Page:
Paul Gooding

Paul Gooding

Last updated on 26 April 2021

Paul Gooding is Senior Lecturer in Information Studies at the University of Glasgow. 

Thaeoliane AEOLIAN (Artificial Intelligence for Cultural Organisations) Network, funded under the “AHRC and NEH New Directions for Digital Scholarship in Cultural Institutions” scheme, aims to bring together scholars, computer scientists, archivists and digital preservationists to investigate the role that Artificial Intelligence can play to in making digital cultural records more accessible to users (and If you’re wondering about the awful pun in the title, the Aeolian harp is a musical instrument that is played by the wind. No, I’m not sorry…). As we prepare for our first workshop (the call for participation is out now), I hope that many of you will consider joining us over the two year project duration. 

The Santa Barbara Statement on Collections as Data has been highly influential in shaping an ethics of curation in heritage organisations (plug alert: the Collections as Data lead, Thomas Padilla, will be on keynote duties at the first AEOLIAN workshop…). In my own research, questions around the application of AI and machine learning are a recurring theme. As the following examples show, though, those questions just as often end up being ethical and political in nature as technical and technological.

First, what happens when the politics of access define the extent of usage? From 2017 to 2019, I led the Digital Library Futures project, where we attempted to explore the impact of the UK non-print legal deposit regulations upon academic deposit libraries and their users. These regulations were developed around five years before the UK copyright exception was introduced to allow non-commercial text and data mining, and include access protocols that restrict usage to a narrow range of scenarios outlined in the regulations. Through interviews with library practitioners, we found there was concern that “for as long as we can’t download a large dataset derived from the legal deposit collection, only certain kinds of research will be possible using this material, and it will be small-scale qualitative research.”

Legal deposit regulations reflect a complex landscape of often conflicting rights and priorities, balanced between publishers, libraries, and researchers. But what does it mean for each of these groups when access to materials is shaped not by what is allowable under copyright, but what is acceptable to the most dominant voice in the room? Where should we draw the line in allowing computational access, and who should be responsible for providing such services? And how might we understand the politics of access that have led to the divergence of copyright law and legal deposit regulations in the area of text and data mining?

Second, what does it mean for something to be truly global in nature? From 2019 to 2020, I was part of the Global Digitisation Dataset network, which set out to create a global dataset of digitised texts. One of our key tasks was to match and aggregate bibliographic records from different sources, namely HathiTrust, the National Library of Scotland, the British Library, and the National Library of Wales. We applied machine learning techniques to experiment with methods for matching bibliographic records, to see how feasible it was to identify identical items across different cataloguing standards. The subsequent aggregated dataset, comprising approximately 17.5 million items, was aggregated and made available via the National Library of Scotland Digital Foundry – since then, it has formed the basis of the Open Texts initiative, which aims to provide a discovery platform for digitised collections from around the world.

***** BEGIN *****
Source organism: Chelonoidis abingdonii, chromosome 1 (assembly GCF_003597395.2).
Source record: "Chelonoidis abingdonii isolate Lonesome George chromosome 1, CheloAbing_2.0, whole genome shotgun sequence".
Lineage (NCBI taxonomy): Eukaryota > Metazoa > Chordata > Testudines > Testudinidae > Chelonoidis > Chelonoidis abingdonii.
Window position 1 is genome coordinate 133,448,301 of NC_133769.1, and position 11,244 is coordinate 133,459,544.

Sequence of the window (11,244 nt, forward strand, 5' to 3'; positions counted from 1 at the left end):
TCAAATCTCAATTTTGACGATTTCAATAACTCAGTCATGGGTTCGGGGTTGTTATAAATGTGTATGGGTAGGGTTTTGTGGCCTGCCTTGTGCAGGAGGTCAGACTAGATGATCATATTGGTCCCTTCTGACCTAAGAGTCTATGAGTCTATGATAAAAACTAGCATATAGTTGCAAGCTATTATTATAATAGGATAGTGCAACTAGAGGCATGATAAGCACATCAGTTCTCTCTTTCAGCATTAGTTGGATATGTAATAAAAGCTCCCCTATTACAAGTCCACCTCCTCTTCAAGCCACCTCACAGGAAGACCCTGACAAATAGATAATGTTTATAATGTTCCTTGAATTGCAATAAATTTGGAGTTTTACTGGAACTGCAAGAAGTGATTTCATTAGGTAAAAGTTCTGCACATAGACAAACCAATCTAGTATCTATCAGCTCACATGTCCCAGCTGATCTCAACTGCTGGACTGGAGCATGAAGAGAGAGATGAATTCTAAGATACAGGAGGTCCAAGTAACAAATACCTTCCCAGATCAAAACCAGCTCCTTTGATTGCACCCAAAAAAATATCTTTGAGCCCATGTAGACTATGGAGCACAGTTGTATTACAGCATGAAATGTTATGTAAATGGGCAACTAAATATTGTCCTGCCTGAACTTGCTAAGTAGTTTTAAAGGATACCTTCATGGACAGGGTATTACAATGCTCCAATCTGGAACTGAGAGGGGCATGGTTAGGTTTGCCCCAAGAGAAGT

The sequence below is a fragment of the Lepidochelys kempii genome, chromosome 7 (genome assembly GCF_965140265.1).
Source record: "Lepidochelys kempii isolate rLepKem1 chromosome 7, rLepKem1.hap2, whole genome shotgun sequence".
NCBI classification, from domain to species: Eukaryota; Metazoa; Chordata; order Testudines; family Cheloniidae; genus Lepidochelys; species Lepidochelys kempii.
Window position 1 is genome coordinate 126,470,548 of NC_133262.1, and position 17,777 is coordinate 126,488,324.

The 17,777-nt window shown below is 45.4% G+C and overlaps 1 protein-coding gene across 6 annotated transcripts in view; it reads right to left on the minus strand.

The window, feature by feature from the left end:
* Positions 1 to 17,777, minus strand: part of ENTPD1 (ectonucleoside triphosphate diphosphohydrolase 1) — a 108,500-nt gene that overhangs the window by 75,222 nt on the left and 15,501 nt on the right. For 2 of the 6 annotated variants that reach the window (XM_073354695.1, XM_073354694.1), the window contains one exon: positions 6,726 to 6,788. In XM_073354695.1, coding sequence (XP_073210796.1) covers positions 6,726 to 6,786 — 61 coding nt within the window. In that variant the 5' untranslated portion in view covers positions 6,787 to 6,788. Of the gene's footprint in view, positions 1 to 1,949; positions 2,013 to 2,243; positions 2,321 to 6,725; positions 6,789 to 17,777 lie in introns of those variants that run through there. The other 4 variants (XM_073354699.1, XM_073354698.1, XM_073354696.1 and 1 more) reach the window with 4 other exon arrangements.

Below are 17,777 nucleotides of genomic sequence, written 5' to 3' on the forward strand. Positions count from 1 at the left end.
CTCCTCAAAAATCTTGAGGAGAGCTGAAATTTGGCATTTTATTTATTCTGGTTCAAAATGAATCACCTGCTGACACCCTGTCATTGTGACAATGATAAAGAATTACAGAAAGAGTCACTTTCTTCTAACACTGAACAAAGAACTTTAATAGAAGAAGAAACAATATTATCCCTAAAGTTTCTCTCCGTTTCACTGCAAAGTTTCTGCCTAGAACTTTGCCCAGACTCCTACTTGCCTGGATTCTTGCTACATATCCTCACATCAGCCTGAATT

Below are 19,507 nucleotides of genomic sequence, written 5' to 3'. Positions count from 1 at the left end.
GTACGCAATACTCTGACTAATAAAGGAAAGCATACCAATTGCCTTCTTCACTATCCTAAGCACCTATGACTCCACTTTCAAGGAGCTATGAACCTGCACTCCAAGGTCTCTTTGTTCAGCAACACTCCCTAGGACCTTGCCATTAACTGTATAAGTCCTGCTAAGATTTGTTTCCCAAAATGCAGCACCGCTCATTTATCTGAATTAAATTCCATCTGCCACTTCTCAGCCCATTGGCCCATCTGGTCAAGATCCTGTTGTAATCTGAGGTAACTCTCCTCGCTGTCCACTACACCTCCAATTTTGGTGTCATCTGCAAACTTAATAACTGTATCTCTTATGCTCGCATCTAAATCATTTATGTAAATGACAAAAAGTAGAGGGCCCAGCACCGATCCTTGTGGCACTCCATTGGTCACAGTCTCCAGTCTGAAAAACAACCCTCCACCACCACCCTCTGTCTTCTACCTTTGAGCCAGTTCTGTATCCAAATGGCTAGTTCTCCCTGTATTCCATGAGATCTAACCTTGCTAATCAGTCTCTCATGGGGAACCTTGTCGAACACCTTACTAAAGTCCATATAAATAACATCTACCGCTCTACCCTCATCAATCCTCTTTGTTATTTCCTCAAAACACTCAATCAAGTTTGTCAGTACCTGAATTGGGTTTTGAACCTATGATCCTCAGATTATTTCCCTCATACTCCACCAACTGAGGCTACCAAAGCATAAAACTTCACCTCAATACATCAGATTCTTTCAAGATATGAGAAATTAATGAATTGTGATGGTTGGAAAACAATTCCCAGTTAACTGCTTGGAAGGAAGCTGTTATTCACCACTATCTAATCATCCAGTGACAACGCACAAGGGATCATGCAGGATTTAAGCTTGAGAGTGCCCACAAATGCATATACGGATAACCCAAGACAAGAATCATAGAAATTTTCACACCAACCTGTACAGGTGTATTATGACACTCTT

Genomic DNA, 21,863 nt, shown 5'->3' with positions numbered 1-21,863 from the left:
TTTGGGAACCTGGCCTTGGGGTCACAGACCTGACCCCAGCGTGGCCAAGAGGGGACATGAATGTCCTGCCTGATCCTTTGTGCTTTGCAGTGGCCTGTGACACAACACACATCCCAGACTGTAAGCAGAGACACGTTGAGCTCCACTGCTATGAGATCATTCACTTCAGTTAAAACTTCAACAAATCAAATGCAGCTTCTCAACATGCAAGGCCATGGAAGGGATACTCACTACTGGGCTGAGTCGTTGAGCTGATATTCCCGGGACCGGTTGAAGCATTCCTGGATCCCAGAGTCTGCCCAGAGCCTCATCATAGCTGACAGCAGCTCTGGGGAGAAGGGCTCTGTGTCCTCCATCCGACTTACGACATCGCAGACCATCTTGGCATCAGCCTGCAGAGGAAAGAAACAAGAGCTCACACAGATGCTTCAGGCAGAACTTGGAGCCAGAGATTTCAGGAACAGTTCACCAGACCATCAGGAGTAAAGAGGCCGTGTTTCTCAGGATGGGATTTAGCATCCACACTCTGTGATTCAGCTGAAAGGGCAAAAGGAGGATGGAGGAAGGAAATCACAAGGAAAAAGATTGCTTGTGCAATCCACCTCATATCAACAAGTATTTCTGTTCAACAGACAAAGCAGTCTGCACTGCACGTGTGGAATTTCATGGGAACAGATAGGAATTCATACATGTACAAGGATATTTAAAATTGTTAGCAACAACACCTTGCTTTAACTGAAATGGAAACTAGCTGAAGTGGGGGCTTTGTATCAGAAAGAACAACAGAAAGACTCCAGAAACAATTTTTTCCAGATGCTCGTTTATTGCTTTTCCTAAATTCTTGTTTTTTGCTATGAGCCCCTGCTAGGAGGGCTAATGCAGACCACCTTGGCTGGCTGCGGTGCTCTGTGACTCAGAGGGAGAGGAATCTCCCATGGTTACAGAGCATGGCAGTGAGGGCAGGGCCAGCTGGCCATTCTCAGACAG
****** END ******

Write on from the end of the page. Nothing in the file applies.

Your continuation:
As Natalie Fulkerson’s blogpost on the data matching explains, the difficulties of duplicate protection certainly demand further research, but for me the standout questions are cultural and ethical as well as technical. What does it mean, for instance, for a discovery platform to be truly global? How do we overcome the challenge of diversification (of standards, of languages, and of cataloguing practices) that a truly representative resource would require? And what does it mean for a global resource to be both comprehensive and representative? As with the example of legal deposit, these are research questions about the ethical and philosophical underpinnings of AI-enhanced access to cultural collections.

Before mention a little bit more about the project, I’d like to wrap up by noting that as the scale of our digital cultural collections increase, and as computational methods permeate curatorial and research practices, it is the intersection of the technological, the ethical, and the political where further work is required. These questions require input from researchers, information professionals, computer scientists, and digital preservationists. It’s my hope that AEOLIAN will provide a cross-sectoral forum for defining the application of AI in relation to our professional values, rather than the other way round.

Finally, we’d love to involve as many people as possible in the network – to that end, please do consider joining us at one of our events. The first AEOLIAN workshop will take place online on 7th July 2021 from 12:00 to 17:30 GMT. Please note that the number of guests able to attend is limited, and there is an application process. Full details are available at the AEOLIAN website. You can also follow us on Twitter (@AeolianNetwork) for all the latest news from the project!

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